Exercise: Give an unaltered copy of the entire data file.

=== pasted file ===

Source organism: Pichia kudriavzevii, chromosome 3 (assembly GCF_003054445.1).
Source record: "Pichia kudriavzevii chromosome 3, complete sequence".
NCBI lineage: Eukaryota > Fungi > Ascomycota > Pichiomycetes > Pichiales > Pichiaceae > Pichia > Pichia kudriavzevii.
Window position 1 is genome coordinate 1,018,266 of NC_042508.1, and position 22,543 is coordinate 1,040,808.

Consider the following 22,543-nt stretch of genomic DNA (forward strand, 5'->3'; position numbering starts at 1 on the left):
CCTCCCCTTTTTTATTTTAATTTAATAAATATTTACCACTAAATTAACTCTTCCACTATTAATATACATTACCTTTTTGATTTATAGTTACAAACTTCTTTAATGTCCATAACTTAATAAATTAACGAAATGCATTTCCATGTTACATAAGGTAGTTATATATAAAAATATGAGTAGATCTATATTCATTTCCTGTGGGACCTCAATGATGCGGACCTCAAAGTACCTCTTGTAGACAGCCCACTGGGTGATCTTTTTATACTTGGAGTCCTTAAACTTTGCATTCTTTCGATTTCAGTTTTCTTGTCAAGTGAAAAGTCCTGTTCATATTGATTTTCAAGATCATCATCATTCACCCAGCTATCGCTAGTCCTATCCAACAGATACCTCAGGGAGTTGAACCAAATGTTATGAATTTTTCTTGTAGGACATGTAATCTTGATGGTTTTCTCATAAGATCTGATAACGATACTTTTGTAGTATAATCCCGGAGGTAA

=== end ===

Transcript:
Source organism: Pichia kudriavzevii, chromosome 3 (assembly GCF_003054445.1).
Source record: "Pichia kudriavzevii chromosome 3, complete sequence".
NCBI lineage: Eukaryota > Fungi > Ascomycota > Pichiomycetes > Pichiales > Pichiaceae > Pichia > Pichia kudriavzevii.
Window position 1 is genome coordinate 1,018,266 of NC_042508.1, and position 22,543 is coordinate 1,040,808.

Consider the following 22,543-nt stretch of genomic DNA (forward strand, 5'->3'; position numbering starts at 1 on the left):
CCTCCCCTTTTTTATTTTAATTTAATAAATATTTACCACTAAATTAACTCTTCCACTATTAATATACATTACCTTTTTGATTTATAGTTACAAACTTCTTTAATGTCCATAACTTAATAAATTAACGAAATGCATTTCCATGTTACATAAGGTAGTTATATATAAAAATATGAGTAGATCTATATTCATTTCCTGTGGGACCTCAATGATGCGGACCTCAAAGTACCTCTTGTAGACAGCCCACTGGGTGATCTTTTTATACTTGGAGTCCTTAAACTTTGCATTCTTTCGATTTCAGTTTTCTTGTCAAGTGAAAAGTCCTGTTCATATTGATTTTCAAGATCATCATCATTCACCCAGCTATCGCTAGTCCTATCCAACAGATACCTCAGGGAGTTGAACCAAATGTTATGAATTTTTCTTGTAGGACATGTAATCTTGATGGTTTTCTCATAAGATCTGATAACGATACTTTTGTAGTATAATCCCGGAGGTAA